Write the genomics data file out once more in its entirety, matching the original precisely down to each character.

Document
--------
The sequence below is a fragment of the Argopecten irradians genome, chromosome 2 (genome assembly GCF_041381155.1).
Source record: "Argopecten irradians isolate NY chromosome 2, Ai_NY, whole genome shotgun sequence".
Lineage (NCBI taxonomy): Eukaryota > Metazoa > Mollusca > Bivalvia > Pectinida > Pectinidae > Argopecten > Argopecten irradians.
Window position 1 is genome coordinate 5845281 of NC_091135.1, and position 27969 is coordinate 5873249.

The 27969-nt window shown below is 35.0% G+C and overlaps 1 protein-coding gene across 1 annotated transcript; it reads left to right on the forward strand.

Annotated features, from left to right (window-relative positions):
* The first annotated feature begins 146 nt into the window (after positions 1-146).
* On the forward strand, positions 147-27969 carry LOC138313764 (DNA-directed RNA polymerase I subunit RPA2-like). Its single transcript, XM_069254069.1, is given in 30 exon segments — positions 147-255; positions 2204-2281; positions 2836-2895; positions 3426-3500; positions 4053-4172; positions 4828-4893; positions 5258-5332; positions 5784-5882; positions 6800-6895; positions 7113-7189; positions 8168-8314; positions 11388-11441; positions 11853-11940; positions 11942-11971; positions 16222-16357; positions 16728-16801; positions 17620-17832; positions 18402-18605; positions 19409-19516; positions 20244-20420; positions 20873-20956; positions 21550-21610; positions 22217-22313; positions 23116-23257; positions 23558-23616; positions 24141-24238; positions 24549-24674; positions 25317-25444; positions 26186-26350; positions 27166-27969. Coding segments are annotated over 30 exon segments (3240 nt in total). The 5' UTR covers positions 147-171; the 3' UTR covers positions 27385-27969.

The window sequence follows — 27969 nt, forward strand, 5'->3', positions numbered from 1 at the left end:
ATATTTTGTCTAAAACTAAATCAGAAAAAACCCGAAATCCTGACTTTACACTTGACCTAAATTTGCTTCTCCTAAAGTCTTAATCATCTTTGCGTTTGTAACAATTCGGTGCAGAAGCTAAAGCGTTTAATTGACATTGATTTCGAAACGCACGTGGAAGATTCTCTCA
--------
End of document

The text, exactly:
The sequence below is a fragment of the Argopecten irradians genome, chromosome 2 (genome assembly GCF_041381155.1).
Source record: "Argopecten irradians isolate NY chromosome 2, Ai_NY, whole genome shotgun sequence".
Lineage (NCBI taxonomy): Eukaryota > Metazoa > Mollusca > Bivalvia > Pectinida > Pectinidae > Argopecten > Argopecten irradians.
Window position 1 is genome coordinate 5845281 of NC_091135.1, and position 27969 is coordinate 5873249.

The 27969-nt window shown below is 35.0% G+C and overlaps 1 protein-coding gene across 1 annotated transcript; it reads left to right on the forward strand.

Annotated features, from left to right (window-relative positions):
* The first annotated feature begins 146 nt into the window (after positions 1-146).
* On the forward strand, positions 147-27969 carry LOC138313764 (DNA-directed RNA polymerase I subunit RPA2-like). Its single transcript, XM_069254069.1, is given in 30 exon segments — positions 147-255; positions 2204-2281; positions 2836-2895; positions 3426-3500; positions 4053-4172; positions 4828-4893; positions 5258-5332; positions 5784-5882; positions 6800-6895; positions 7113-7189; positions 8168-8314; positions 11388-11441; positions 11853-11940; positions 11942-11971; positions 16222-16357; positions 16728-16801; positions 17620-17832; positions 18402-18605; positions 19409-19516; positions 20244-20420; positions 20873-20956; positions 21550-21610; positions 22217-22313; positions 23116-23257; positions 23558-23616; positions 24141-24238; positions 24549-24674; positions 25317-25444; positions 26186-26350; positions 27166-27969. Coding segments are annotated over 30 exon segments (3240 nt in total). The 5' UTR covers positions 147-171; the 3' UTR covers positions 27385-27969.

The window sequence follows — 27969 nt, forward strand, 5'->3', positions numbered from 1 at the left end:
ATATTTTGTCTAAAACTAAATCAGAAAAAACCCGAAATCCTGACTTTACACTTGACCTAAATTTGCTTCTCCTAAAGTCTTAATCATCTTTGCGTTTGTAACAATTCGGTGCAGAAGCTAAAGCGTTTAATTGACATTGATTTCGAAACGCACGTGGAAGATTCTCTCA